3 Years $1,000 3.92%
          4 Years $1,000 3.63%
          5 Years $1,000 3.72%

      • Isaac S. says:

        why bother w/ CDs when MMF like Schwab’s SWVXX offer 4.66% with full daily liquidity, no lock up time?

    • kam says:

      Powell. One foot hard on the accelerator, the other foot hard on the brakes.

  4. Jim says:

    Thank you for another excellent article!

  5. gametv says:

    Long term yields are finding support here, but might break it. The big story here will be the impact of the debt ceiling. After that gets resolved the Treasury will need to sell a ton of debt to bring balances back up, and bonds should sell of violently. That is what happened last time we passed the last debt ceiling. July timeframe, although the market could anticipate it.

    When the Treasury starts selling all that debt, there might not be buyers until yields dramatically rise. The Fed will be executing QT at the same time.

    I have heard the Fed discussed continuing to sell off assets even after interest rates had peaked and they were able to bring the interest rates down again.

    Iti is my guess that the Fed cant get anywhere close to selling back down to the 4 trillion level we had before COVID without a massive market plunge.

    We are still in the early stages of a global debt bubble collapse.

    • old school says:

      I am beginning to think that the small and regional banks are in real trouble as far as having a sustainable business model. I am leaning toward things spiraling downhill until revised banking system. Shoot, we are early in the default phase and banks are already going under.

  6. Austrian School says:

    I wonder if Barney Frank (of Dodd-Frank fame) a director of
    Signature Bank has $2.5 billion available to reimburse the FDIC when the FDIC comes after him and the other directors and officers of Signature Bank for their negligence.

  7. 2banana says:

    Only a $2.5 billion loss????

    And who eats that?

    “The FDIC already lined up a buyer for a big part of the assets of Signature Bank. It estimated, after the deals it has made so far, that its loss from Signature Bank will only be about $2.5 billion.”

    • Wolf Richter says:

      The FDIC-insured banks eat it. They’re paying into the fund.

      • Sean Shasta says:

        “The FDIC-insured banks eat it. They’re paying into the fund.”

        At the end, it will come out of customer’s pockets – either in terms of lower interest on savings and checking accounts and/or increased fees like atm fees, late payment fees, overdraft charges, etc.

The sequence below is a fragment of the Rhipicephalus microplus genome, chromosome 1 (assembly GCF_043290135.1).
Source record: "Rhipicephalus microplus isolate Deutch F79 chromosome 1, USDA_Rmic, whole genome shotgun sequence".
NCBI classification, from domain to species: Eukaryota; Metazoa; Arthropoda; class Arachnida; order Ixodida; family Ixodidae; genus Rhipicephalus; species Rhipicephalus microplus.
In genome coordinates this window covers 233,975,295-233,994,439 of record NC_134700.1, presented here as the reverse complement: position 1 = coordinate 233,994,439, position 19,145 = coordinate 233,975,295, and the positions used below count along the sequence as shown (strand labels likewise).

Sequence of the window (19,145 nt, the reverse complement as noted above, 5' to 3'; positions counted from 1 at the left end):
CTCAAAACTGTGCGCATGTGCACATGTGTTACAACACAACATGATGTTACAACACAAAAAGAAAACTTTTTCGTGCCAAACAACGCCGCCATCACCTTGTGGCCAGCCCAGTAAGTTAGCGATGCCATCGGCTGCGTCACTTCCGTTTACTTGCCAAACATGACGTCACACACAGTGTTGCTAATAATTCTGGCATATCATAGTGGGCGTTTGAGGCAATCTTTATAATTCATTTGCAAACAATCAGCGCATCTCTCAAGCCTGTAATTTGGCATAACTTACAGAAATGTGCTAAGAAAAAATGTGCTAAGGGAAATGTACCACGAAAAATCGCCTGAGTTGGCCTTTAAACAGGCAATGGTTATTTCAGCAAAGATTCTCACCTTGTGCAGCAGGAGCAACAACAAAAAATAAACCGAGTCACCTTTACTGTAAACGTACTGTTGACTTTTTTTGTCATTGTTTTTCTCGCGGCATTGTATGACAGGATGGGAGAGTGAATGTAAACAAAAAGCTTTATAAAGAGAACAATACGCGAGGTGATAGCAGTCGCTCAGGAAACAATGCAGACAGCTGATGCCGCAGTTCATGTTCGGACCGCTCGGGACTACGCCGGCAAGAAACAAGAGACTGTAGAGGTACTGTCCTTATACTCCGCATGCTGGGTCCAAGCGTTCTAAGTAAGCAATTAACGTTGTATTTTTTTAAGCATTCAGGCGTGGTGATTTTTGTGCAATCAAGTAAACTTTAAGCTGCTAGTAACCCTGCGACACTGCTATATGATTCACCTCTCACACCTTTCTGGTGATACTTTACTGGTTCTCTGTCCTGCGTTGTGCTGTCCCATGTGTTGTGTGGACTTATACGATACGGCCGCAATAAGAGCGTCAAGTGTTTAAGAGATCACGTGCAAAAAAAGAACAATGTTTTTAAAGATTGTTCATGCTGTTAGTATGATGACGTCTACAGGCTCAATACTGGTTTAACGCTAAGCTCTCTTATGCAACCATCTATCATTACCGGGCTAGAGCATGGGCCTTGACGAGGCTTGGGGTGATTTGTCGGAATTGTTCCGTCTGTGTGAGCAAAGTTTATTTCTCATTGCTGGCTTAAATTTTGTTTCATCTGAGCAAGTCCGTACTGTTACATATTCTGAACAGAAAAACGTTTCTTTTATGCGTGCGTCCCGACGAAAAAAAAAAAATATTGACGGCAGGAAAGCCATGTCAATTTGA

They will always sock it to the little guys while the big guys make off like bandits with their executive bonuses.

        No wonder the little guys are all pissed and we see a clamor to burn everything down. Very unfortunate.

        • Wolf Richter says:

          It will only if you let them. If you don’t let them, it will come out of their profit margin.

          Don’t let a bank nickel-and-dime you to death.

          I have no bank accounts with fees. But they require a minimum balance, which is fine because I need that much anyway. If a bank wants to charge me fees, I leave. I keep as little cash as possible in non-interest-bearing accounts, just enough to stay above the limits. I use brokered CD if I want a bank deposit, and that’s a competitive market. And I collect from my bank 1% to 2%, and sometimes more, every time I use my credit card.

          Bank profit margins will drop by a lot for all kinds of reasons. Banks are going to be shitty stocks to own.

        • sunny129 says:

          Sean Shasta

          You are right. Tax payers holding the bag, ultimately.
          All the taxes on the businesses including Banking, will be transferred to customers one way or the other.

          Q What is the cost of banking crises to the ordinary person?

          WT: The federal rescue costs are spread around so thinly that you don’t notice that $200 of your annual income is going, for example, to a $30 billion rescue package. And even if you didn’t, the government does not fund the rescue through tax but rather a special assessment on the banks. The banking system has to figure out how to swallow the $30 billion and spread it around among depositors and shareholders through fees and the like.